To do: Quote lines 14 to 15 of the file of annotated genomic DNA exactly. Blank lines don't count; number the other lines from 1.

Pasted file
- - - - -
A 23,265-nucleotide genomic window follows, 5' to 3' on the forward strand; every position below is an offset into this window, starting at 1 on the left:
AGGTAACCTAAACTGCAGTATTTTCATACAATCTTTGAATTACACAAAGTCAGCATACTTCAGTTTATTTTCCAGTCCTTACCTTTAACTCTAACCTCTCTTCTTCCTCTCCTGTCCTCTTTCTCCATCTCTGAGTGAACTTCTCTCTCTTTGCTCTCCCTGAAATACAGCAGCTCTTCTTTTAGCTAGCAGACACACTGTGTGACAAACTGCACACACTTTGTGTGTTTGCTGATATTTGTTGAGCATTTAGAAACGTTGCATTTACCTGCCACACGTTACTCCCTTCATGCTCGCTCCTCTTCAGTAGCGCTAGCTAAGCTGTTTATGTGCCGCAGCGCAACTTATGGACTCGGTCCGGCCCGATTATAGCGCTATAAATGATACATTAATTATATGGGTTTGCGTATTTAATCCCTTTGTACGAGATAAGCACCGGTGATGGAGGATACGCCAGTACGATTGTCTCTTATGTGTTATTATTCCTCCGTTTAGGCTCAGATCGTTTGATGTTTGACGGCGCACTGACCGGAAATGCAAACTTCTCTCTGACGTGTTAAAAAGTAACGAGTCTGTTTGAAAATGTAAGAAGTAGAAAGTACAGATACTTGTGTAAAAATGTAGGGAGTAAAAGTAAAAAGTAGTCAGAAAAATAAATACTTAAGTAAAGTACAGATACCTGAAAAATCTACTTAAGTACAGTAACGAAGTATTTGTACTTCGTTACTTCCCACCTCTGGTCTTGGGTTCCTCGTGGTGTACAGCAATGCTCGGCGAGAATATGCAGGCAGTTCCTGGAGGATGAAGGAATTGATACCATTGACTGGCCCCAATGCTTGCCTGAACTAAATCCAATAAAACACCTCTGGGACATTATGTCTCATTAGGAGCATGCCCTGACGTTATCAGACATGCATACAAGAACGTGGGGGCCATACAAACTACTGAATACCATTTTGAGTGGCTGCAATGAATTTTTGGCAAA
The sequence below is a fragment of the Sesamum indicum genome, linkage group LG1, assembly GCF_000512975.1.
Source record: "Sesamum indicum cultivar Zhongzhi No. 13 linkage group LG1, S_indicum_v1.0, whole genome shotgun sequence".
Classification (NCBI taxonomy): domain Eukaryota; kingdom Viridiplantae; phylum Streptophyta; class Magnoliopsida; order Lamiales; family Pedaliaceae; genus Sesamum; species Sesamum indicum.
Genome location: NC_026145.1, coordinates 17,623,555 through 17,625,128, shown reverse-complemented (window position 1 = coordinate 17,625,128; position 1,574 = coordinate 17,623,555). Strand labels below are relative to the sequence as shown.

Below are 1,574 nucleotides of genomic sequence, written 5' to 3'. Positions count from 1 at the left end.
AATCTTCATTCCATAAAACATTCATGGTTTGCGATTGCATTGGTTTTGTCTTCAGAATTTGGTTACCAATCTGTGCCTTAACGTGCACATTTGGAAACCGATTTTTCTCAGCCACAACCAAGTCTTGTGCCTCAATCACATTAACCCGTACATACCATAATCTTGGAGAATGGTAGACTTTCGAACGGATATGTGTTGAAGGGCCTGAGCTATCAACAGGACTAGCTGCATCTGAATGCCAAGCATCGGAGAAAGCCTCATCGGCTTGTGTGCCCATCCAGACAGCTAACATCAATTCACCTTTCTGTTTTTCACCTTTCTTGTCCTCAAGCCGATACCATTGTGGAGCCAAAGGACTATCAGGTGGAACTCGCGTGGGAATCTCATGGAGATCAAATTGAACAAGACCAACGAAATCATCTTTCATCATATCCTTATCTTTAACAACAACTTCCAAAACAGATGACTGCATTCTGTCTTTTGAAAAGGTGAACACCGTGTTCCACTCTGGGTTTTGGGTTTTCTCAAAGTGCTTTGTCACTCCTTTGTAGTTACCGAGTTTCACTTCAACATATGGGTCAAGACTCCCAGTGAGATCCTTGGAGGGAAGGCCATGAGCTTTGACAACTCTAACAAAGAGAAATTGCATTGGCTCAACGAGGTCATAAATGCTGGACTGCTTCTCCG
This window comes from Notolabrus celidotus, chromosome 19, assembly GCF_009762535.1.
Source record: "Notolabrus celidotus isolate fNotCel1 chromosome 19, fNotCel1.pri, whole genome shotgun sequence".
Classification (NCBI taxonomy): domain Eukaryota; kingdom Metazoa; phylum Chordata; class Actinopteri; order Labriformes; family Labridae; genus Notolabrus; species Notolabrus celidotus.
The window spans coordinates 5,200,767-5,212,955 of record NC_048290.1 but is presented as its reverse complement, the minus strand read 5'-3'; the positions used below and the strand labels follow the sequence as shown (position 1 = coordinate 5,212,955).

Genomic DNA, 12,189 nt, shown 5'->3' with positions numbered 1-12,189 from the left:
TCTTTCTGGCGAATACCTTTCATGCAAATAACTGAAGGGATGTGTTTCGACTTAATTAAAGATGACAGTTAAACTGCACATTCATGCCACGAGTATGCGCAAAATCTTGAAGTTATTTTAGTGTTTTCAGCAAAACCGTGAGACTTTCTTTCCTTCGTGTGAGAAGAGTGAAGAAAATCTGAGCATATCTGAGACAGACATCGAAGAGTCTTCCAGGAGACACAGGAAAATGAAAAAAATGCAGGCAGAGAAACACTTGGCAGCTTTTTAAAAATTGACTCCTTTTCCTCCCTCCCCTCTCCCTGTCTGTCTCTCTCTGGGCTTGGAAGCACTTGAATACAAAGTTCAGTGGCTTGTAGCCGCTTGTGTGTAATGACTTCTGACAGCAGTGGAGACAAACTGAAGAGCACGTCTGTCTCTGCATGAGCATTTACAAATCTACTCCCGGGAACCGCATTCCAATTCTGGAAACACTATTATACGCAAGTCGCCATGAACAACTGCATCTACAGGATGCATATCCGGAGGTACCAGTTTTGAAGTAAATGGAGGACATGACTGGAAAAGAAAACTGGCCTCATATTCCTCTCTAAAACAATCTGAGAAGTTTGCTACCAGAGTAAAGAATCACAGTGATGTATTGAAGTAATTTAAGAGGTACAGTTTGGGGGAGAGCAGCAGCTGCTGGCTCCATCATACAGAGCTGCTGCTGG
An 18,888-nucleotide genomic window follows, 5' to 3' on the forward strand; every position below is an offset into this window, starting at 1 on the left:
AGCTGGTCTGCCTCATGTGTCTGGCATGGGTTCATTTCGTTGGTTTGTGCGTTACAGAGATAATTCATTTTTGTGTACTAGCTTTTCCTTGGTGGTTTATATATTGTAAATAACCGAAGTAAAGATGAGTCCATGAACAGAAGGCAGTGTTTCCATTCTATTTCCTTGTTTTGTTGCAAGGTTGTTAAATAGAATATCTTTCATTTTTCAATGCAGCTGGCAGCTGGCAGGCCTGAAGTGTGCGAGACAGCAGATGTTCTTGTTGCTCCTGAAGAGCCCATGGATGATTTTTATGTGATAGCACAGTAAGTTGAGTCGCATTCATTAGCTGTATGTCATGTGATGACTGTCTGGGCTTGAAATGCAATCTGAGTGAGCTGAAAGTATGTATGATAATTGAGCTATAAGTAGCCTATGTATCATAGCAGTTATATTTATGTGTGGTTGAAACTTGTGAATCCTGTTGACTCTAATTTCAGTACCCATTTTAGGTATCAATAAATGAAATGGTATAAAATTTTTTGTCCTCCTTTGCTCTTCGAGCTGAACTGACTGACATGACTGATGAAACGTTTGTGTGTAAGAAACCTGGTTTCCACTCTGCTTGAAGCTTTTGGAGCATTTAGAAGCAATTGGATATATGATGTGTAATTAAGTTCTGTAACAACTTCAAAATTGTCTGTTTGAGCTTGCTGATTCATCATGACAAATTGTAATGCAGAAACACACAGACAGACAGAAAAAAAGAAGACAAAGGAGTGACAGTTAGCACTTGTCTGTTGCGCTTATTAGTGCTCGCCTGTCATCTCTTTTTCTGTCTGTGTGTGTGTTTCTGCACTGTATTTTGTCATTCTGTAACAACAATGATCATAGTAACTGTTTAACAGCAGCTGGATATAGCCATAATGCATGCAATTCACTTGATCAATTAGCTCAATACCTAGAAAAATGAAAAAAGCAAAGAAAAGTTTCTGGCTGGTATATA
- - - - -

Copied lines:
TCTTTCTGGCGAATACCTTTCATGCAAATAACTGAAGGGATGTGTTTCGACTTAATTAAAGATGACAGTTAAACTGCACATTCATGCCACGAGTATGCGCAAAATCTTGAAGTTATTTTAGTGTTTTCAGCAAAACCGTGAGACTTTCTTTCCTTCGTGTGAGAAGAGTGAAGAAAATCTGAGCATATCTGAGACAGACATCGAAGAGTCTTCCAGGAGACACAGGAAAATGAAAAAAATGCAGGCAGAGAAACACTTGGCAGCTTTTTAAAAATTGACTCCTTTTCCTCCCTCCCCTCTCCCTGTCTGTCTCTCTCTGGGCTTGGAAGCACTTGAATACAAAGTTCAGTGGCTTGTAGCCGCTTGTGTGTAATGACTTCTGACAGCAGTGGAGACAAACTGAAGAGCACGTCTGTCTCTGCATGAGCATTTACAAATCTACTCCCGGGAACCGCATTCCAATTCTGGAAACACTATTATACGCAAGTCGCCATGAACAACTGCATCTACAGGATGCATATCCGGAGGTACCAGTTTTGAAGTAAATGGAGGACATGACTGGAAAAGAAAACTGGCCTCATATTCCTCTCTAAAACAATCTGAGAAGTTTGCTACCAGAGTAAAGAATCACAGTGATGTATTGAAGTAATTTAAGAGGTACAGTTTGGGGGAGAGCAGCAGCTGCTGGCTCCATCATACAGAGCTGCTGCTGG
An 18,888-nucleotide genomic window follows, 5' to 3' on the forward strand; every position below is an offset into this window, starting at 1 on the left: